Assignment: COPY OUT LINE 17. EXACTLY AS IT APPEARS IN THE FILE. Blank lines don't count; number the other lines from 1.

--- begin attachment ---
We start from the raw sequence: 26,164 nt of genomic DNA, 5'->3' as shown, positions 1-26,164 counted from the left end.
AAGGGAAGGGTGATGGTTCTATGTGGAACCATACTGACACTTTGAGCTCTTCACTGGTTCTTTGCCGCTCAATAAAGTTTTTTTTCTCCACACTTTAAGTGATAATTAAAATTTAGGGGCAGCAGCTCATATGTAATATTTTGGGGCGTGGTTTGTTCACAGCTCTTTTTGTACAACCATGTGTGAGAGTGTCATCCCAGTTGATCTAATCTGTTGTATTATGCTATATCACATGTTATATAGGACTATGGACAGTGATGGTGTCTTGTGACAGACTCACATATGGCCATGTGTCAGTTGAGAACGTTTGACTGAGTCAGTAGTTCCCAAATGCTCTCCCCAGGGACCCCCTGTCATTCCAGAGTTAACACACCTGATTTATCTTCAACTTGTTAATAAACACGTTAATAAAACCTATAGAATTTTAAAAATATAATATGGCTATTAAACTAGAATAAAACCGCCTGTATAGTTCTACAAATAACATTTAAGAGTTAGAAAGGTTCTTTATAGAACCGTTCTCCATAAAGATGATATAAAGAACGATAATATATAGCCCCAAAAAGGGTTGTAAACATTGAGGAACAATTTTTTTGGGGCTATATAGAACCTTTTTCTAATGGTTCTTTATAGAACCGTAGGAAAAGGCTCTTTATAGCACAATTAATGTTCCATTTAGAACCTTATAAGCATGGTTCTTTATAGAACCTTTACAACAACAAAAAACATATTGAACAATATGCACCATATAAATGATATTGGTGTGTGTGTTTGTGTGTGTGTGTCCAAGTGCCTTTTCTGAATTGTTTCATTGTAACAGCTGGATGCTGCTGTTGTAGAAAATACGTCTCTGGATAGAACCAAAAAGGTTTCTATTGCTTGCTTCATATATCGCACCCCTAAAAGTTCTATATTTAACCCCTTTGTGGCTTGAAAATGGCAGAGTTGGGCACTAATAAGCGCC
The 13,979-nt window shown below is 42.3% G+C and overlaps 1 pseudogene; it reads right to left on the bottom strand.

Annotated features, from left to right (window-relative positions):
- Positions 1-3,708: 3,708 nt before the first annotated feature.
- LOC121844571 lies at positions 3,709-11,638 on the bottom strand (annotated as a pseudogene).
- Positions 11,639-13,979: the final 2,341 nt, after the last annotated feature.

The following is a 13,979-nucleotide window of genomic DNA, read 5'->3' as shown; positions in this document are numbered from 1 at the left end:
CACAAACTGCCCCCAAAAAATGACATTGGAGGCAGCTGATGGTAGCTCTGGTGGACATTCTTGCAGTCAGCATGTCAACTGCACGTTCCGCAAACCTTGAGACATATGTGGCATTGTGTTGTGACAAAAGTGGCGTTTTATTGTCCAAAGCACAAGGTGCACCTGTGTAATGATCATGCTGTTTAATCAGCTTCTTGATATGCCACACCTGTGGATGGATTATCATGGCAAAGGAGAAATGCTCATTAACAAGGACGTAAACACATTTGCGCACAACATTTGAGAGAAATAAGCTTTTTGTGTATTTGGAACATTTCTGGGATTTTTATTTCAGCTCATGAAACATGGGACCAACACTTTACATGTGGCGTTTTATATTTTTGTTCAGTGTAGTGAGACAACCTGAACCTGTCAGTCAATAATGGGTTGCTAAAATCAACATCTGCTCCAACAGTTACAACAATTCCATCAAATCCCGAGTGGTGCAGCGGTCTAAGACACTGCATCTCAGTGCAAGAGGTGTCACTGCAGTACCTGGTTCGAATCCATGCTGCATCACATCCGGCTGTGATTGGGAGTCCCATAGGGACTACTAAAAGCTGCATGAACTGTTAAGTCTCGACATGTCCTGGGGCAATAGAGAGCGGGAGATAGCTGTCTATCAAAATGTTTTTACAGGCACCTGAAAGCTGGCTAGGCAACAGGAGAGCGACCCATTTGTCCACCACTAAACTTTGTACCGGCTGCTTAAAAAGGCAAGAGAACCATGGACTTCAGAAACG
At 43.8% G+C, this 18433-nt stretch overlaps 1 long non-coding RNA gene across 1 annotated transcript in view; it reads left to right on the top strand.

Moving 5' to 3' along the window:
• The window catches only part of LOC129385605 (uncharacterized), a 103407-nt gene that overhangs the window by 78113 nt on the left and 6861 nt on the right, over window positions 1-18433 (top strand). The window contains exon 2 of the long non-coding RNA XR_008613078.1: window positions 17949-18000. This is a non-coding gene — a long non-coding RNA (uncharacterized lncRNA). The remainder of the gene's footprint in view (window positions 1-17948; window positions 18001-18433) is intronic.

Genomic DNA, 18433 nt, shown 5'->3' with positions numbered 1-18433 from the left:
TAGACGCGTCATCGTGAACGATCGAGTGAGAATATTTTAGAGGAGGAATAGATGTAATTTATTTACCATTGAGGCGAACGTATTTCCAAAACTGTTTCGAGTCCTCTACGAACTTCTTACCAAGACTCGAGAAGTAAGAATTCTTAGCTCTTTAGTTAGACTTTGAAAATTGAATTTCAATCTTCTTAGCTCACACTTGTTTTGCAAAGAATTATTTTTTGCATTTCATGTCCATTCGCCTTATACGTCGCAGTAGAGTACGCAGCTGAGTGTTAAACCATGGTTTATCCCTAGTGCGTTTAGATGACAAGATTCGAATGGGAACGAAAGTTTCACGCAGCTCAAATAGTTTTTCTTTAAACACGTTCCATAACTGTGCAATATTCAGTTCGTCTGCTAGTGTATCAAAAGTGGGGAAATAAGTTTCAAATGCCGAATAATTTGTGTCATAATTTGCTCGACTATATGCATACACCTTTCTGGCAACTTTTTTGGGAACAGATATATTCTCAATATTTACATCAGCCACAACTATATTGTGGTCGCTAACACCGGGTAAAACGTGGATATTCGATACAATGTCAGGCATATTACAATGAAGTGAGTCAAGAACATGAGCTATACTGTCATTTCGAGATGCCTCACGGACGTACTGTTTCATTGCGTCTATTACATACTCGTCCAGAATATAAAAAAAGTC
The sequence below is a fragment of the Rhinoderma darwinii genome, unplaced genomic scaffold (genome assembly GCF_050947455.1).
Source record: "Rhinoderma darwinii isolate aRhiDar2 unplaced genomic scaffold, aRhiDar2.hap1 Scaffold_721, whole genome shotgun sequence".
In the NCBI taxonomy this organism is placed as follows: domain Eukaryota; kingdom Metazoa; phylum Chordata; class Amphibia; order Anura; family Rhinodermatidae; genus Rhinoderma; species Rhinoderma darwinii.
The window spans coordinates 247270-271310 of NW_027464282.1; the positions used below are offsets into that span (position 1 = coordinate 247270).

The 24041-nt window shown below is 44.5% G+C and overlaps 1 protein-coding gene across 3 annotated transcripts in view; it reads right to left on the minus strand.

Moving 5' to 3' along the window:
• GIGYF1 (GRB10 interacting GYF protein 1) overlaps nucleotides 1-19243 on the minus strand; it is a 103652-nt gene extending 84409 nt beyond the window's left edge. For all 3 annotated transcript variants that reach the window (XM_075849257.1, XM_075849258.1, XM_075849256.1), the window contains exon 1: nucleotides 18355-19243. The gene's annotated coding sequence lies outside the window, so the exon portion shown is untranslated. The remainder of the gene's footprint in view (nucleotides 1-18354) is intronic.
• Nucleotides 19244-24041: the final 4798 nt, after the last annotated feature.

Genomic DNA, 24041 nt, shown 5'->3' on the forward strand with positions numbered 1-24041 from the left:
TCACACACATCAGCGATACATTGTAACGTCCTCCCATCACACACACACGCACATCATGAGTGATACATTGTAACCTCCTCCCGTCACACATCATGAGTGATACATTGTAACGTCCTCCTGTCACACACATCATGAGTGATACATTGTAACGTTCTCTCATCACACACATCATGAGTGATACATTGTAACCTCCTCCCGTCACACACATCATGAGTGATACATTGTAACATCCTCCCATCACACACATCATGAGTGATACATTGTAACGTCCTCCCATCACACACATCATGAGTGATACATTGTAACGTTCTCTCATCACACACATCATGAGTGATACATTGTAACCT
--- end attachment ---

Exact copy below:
In the NCBI taxonomy this organism is placed as follows: domain Eukaryota; kingdom Metazoa; phylum Chordata; class Amphibia; order Anura; family Rhinodermatidae; genus Rhinoderma; species Rhinoderma darwinii.